A variety of stresses, including exposure to ultraviolet (UV) rays, can lead to the deterioration of the skin’s biological barrier function. This has led scientists and skincare experts to recommend dietary supplementation to help protect and treat skin conditions.
Researchers at FUJIFILM Corporation’s Research and Development Management Headquarters conducted a study to assess the impact of dietary supplementation of astaxanthin on UV-induced skin deterioration.
They enrolled 23 healthy Japanese participants, aged 30 to 59, in a 10-week double-blind placebo controlled trial, placing them in an intervention group and a control group.
After one week of basement measurement, participants in the intervention group were each given one capsule containing 4mg of astaxanthin, while those in the control group were each given a capsule containing a filling agent. All participants were given one capsule a day for nine weeks.
To evaluate astaxanthin’s protective effects against UV-induced skin deterioration, the researchers measured the minimal erythema dose (MED), i.e., the shortest possible exposure to UV radiation that results in the skin reddening within one to six hours, and the redness disappearing in 24 hours.
The researchers also analysed changes in moisture levels and trans-epidermal water loss at baseline and after nine weeks of treatment, as well as subjective skin conditions using a visual analogue scale.
After nine weeks of supplementation, participants in the intervention group exhibited higher MED than those in the placebo group. The former also displayed a greater decrease in skin moisture loss in the area of skin that had been exposed to UV radiation, compared to the latter.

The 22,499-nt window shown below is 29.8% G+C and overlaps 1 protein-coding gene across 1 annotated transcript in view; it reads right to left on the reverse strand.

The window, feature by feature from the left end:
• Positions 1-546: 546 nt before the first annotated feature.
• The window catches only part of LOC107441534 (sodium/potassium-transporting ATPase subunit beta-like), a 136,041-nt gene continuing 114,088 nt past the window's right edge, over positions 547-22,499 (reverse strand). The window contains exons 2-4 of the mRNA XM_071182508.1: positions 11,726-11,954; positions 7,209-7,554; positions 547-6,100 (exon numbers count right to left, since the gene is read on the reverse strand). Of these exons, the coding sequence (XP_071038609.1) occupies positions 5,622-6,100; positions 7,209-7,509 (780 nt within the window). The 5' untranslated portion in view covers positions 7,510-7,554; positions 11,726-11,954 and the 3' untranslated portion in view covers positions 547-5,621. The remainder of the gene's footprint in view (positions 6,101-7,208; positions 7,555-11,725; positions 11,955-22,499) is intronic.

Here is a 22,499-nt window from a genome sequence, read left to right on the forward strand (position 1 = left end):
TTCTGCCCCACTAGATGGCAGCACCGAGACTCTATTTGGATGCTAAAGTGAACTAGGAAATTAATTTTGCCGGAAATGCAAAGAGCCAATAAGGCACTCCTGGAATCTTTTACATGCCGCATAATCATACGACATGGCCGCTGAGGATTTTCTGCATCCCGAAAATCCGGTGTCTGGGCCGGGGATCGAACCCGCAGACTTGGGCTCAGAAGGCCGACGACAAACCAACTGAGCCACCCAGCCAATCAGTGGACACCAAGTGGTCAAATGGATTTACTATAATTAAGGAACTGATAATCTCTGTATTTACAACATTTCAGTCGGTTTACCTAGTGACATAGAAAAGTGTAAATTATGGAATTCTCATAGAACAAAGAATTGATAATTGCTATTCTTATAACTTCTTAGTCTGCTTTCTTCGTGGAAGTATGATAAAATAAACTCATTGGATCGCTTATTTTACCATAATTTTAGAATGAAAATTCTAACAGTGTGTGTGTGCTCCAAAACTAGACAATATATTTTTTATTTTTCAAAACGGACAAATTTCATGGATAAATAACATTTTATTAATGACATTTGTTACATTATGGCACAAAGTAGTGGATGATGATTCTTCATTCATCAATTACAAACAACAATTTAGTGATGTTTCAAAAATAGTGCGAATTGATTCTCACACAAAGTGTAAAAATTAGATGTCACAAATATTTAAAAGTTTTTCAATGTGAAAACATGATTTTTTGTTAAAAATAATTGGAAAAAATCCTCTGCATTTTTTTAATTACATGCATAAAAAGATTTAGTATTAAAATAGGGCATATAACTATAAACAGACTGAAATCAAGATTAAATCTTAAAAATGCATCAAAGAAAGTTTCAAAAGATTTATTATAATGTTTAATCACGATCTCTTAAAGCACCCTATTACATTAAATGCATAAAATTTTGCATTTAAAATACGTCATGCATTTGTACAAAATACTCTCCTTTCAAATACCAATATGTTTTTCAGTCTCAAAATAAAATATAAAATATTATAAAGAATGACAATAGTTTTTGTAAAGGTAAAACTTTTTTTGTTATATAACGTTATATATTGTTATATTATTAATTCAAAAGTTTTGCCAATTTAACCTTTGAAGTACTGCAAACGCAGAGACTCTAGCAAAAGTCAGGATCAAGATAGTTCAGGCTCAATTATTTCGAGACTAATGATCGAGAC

The areas unaffected by UV radiation were assessed for subjective skin conditions, such as ‘improvement of rough skin’ and ‘texture’, and significant improvements were observed among the participants in the intervention group.
Astaxanthin has been gradually gaining attention as a multi-purpose health ingredient, with its reported health benefits including fatigue relief, anti-ageing, blood pressure-lowering, renal protection, sports performance and recovery, and eye health.
Its skincare benefits have been attributed to lowered inflammation in skin cells, and include moisture retention, improved elasticity and texture, wrinkle prevention, and the regulation of sebum production.
However, in the current study, the exact mechanisms of astaxanthin’s skincare benefits were not fully explored.
The researchers said that while astaxanthin was present in shrimp, salmon and salmon roe — typically favoured by the Japanese — they had not allowed the participants to consume functional foods or quasi-medicines containing astaxanthin, or other ingredients that had similar effects.
This involved a possible limitation to the study, as they also did not estimate the participants’ exact dietary consumption of astaxanthin, meaning the impact of supplementary astaxanthin may have been obscured.
They concluded: “The precise mechanisms involved in how astaxanthin improved UV-induced skin deterioration in healthy humans was not elucidated.
“Furthermore, the relationship between plasma and / or skin astaxanthin concentration and the protective effects against UV-induced skin deterioration was not analysed.
“We hypothesise that astaxanthin supplementation had antioxidant effects. Indeed, the MED was increased by supplementation with astaxanthin.”
“The Protective Role of Astaxanthin for UV-Induced Skin Deterioration in Healthy People—A Randomized, Double-Blind, Placebo-Controlled Trial”
Authors: Naoki Ito, et al.